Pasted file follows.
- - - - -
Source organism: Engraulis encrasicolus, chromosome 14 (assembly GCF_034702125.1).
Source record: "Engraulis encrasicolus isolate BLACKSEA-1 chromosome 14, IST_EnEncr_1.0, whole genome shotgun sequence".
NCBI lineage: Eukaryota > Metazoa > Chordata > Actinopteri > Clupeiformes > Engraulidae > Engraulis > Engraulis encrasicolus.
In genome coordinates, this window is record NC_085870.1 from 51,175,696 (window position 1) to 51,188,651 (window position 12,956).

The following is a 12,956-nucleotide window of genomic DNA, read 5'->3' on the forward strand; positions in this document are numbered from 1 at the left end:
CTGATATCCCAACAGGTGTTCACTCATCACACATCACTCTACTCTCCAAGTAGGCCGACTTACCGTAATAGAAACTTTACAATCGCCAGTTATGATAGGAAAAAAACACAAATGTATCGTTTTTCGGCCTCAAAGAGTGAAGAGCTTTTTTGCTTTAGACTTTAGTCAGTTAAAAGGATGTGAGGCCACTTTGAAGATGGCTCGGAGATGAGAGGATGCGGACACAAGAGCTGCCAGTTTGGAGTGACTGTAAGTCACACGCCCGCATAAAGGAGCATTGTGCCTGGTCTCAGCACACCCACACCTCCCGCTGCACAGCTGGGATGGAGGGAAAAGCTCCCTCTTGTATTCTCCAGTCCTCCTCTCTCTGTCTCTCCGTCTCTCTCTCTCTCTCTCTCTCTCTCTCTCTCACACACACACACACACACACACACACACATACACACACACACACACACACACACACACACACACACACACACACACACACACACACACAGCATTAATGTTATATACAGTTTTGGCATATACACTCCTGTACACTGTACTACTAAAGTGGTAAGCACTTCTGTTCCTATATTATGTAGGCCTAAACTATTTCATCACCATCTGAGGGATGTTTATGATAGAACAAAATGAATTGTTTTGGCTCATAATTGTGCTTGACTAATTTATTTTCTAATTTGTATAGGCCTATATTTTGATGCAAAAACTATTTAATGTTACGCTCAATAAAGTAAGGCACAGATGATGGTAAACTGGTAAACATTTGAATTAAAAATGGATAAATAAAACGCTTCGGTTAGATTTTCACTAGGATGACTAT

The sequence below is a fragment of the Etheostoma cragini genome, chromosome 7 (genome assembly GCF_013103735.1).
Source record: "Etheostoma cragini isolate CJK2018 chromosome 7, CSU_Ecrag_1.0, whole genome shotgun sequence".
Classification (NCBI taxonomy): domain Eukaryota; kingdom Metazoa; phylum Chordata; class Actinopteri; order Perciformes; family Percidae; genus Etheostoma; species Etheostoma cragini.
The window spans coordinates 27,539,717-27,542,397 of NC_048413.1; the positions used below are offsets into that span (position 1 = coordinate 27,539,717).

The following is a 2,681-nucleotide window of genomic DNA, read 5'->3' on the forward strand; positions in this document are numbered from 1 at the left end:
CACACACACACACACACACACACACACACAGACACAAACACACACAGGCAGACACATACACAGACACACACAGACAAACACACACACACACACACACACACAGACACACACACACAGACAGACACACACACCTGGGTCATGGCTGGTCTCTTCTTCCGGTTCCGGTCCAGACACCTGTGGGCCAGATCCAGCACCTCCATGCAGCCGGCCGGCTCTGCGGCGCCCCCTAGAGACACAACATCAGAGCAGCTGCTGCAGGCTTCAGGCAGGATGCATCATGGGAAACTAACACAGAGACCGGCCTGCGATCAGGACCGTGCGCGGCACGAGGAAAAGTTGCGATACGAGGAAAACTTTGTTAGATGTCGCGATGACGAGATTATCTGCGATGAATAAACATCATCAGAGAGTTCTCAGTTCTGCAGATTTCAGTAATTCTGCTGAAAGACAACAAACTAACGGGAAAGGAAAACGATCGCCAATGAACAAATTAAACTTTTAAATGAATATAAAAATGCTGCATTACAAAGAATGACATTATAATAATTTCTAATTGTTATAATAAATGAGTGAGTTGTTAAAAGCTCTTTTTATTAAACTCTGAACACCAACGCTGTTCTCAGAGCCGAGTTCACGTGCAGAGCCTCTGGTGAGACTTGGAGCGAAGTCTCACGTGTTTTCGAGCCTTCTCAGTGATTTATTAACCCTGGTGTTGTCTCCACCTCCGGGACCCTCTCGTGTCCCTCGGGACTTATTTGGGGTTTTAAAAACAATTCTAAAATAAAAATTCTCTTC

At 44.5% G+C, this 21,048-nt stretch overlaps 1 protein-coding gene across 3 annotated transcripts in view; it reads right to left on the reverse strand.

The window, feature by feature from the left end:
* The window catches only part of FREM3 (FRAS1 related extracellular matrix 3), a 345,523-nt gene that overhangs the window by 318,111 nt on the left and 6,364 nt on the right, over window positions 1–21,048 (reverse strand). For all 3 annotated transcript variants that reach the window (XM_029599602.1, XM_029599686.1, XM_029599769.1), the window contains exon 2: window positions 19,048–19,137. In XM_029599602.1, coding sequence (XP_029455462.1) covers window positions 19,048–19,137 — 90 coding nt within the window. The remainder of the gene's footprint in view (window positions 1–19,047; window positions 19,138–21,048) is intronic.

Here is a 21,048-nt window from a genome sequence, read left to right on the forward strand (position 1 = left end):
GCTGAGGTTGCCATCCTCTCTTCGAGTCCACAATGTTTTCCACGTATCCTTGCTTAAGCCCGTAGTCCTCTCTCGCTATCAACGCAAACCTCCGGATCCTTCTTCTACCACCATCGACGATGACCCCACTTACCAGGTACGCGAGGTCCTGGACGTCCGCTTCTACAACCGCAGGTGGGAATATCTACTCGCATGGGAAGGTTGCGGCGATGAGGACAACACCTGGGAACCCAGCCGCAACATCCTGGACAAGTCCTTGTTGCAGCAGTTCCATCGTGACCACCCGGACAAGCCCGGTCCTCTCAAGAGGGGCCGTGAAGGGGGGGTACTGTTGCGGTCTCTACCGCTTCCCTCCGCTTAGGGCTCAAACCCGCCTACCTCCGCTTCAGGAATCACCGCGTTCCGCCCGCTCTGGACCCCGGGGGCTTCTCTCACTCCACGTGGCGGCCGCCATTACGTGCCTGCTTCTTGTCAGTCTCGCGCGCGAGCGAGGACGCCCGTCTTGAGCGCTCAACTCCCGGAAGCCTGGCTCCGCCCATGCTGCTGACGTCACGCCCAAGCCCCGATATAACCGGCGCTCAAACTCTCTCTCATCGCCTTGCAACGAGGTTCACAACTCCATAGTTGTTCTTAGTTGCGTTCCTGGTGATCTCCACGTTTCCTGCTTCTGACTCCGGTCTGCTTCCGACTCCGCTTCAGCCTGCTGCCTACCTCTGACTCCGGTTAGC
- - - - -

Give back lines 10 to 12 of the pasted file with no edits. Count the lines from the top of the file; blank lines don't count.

The window spans coordinates 27,539,717-27,542,397 of NC_048413.1; the positions used below are offsets into that span (position 1 = coordinate 27,539,717).

The following is a 2,681-nucleotide window of genomic DNA, read 5'->3' on the forward strand; positions in this document are numbered from 1 at the left end:
CACACACACACACACACACACACACACACAGACACAAACACACACAGGCAGACACATACACAGACACACACAGACAAACACACACACACACACACACACACAGACACACACACACAGACAGACACACACACCTGGGTCATGGCTGGTCTCTTCTTCCGGTTCCGGTCCAGACACCTGTGGGCCAGATCCAGCACCTCCATGCAGCCGGCCGGCTCTGCGGCGCCCCCTAGAGACACAACATCAGAGCAGCTGCTGCAGGCTTCAGGCAGGATGCATCATGGGAAACTAACACAGAGACCGGCCTGCGATCAGGACCGTGCGCGGCACGAGGAAAAGTTGCGATACGAGGAAAACTTTGTTAGATGTCGCGATGACGAGATTATCTGCGATGAATAAACATCATCAGAGAGTTCTCAGTTCTGCAGATTTCAGTAATTCTGCTGAAAGACAACAAACTAACGGGAAAGGAAAACGATCGCCAATGAACAAATTAAACTTTTAAATGAATATAAAAATGCTGCATTACAAAGAATGACATTATAATAATTTCTAATTGTTATAATAAATGAGTGAGTTGTTAAAAGCTCTTTTTATTAAACTCTGAACACCAACGCTGTTCTCAGAGCCGAGTTCACGTGCAGAGCCTCTGGTGAGACTTGGAGCGAAGTCTCACGTGTTTTCGAGCCTTCTCAGTGATTTATTAACCCTGGTGTTGTCTCCACCTCCGGGACCCTCTCGTGTCCCTCGGGACTTATTTGGGGTTTTAAAAACAATTCTAAAATAAAAATTCTCTTC